With its plethora of uses around the house, baking soda is as much a cleaning product as it is a cooking ingredient. Mix it with a little water to make a surface scrub, use it with dish soap to help cut grease and grime on cookware or even add it to mop water to clean marks off floors. A water-baking soda combo is excellent at cleaning the inside of your oven or microwave, it can polish silver and remove coffee and tea stains from pots and mugs. Plus, baking soda can deodorize most areas of your home, including the refrigerator, trash cans and even drains. Those little boxes certainly pack a major punch.
Baking soda might get a lot of cleaning glory, but lemon is right there with it. One of the easiest ways to clean your microwave is to chop up a lemon, add it to a bowl of water and heat it until your microwave window is steamy, according to Good Housekeeping. Wait at least 15 minutes for it to cool, and then wipe down the inside.
You also can clean wooden cutting boards by sprinkling them with a little salt, rubbing a cut lemon over it and then rinsing. Plus, lemon juice mixed with salt makes an effective brass cleaner. And don’t forget to add a little lemon rind to your natural all-purpose cleaner for a scent boost and some added cleaning power.
10. OLIVE OIL
Olive oil isn’t just to make salads taste delicious. Add a bit of oil to a cloth, and buff stainless steel appliances to remove grime and make them shine, The Kitchen recommends. You also can use olive oil mixed with lemon juice to clean and condition wood (but test a small area first). Plus, an olive oil-coarse salt scrub can remove stuck-on food from cast iron skillets.
White vinegar might rival baking soda for its cleaning versatility. You can use it to “freshen laundry, lift stains from carpet, brighten windows, and so much more,” according to Good Housekeeping. Plus, it makes a powerful all-purpose cleaner when mixed with water and baking soda (and essential oils if you wish). Soaking glassware in vinegar is an easy way to remove hard water stains. And a bowl of vinegar is an effective room deodorizer.
We might find salt in a lot of our favorite snacks, but it’s also an important ingredient in many effective cleaners. Salt adds a gentle abrasive factor to cleaning concoctions, making it useful to scrub away stains, food particles and even rust and tarnish, according to The Kitchen. Plus, it’s absorbent, which is why it’s a key factor in keeping wooden cutting boards sanitary. It soaks up all the liquid in the grooves, giving bacteria a less friendly environment to reproduce. And you even can sprinkle salt over liquid spills to help prevent stains.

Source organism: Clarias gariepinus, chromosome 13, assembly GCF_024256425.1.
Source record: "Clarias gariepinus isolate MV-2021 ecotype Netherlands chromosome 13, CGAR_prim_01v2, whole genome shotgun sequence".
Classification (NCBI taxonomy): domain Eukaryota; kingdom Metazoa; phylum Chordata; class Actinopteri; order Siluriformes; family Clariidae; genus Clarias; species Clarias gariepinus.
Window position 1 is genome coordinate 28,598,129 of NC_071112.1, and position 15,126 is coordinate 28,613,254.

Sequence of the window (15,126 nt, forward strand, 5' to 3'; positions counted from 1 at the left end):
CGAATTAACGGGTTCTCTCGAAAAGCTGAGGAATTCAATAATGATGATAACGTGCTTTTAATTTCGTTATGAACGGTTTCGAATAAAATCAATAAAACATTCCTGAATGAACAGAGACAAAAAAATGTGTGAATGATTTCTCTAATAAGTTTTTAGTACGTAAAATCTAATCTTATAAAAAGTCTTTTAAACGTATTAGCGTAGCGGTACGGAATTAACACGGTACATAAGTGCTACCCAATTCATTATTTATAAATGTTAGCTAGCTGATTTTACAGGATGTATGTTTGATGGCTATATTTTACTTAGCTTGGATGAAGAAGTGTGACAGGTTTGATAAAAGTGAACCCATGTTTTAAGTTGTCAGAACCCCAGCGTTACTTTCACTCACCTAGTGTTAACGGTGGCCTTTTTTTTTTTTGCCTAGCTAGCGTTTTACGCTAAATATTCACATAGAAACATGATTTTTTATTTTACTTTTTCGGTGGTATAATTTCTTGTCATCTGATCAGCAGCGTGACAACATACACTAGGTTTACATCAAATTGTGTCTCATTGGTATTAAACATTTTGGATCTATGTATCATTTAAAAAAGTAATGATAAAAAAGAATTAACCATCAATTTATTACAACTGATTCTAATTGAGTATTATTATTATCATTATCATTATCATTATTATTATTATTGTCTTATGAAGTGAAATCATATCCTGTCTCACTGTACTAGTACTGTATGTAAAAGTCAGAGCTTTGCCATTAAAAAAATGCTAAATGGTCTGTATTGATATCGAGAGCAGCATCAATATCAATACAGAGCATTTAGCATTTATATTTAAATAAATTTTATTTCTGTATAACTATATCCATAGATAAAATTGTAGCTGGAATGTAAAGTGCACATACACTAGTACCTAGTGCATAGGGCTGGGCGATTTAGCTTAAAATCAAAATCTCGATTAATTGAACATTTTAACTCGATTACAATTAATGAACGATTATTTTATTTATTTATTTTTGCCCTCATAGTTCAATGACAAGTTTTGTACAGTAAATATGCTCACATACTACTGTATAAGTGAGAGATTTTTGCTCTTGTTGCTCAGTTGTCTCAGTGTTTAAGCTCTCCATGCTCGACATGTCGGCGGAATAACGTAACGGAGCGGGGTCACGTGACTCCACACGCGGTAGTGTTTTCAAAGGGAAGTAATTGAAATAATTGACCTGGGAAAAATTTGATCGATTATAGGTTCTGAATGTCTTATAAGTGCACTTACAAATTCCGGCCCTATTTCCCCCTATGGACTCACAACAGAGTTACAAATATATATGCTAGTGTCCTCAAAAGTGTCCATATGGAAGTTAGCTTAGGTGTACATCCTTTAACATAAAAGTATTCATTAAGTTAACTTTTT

If you have wood furniture or floors, it’s almost inevitable that they’ll get some dings and scratches. And that’s where walnuts come in. The natural oils in walnuts — Brazil nuts work well, too — darken the wood and hide scratches, according to Good Housekeeping. Simply rub the damaged area with the nut until it blends better with the surrounding wood. It might not be a forever fix, but it does last for a while depending on the mark. And it’s cheap, easy and natural.
14. CLUB SODA
Cleaning red wine stains with club soda has been a longstanding method. Some people swear by it while others claim there’s no scientific reason for it to work (though the secret might be in the bubbles). Still, this carbonated beverage has other cleaning applications. Use it to gently clean surfaces, including porcelain, stainless steel and even your car windshield. Its fizz plus slightly acidic nature helps to wash away marks and particles.
If you have laundry that smells a little off, try spritzing it with a little vodka. No, really. According to Good Housekeeping, the vodka will kill odor-causing bacteria and dry completely scent-free. Just be sure to do a spot test first. Plus, a cloth moistened with a little vodka can work to shine chrome, glass and porcelain fixtures. And as an added bonus, it should clean away any mold on the surface, too. Cheers to that!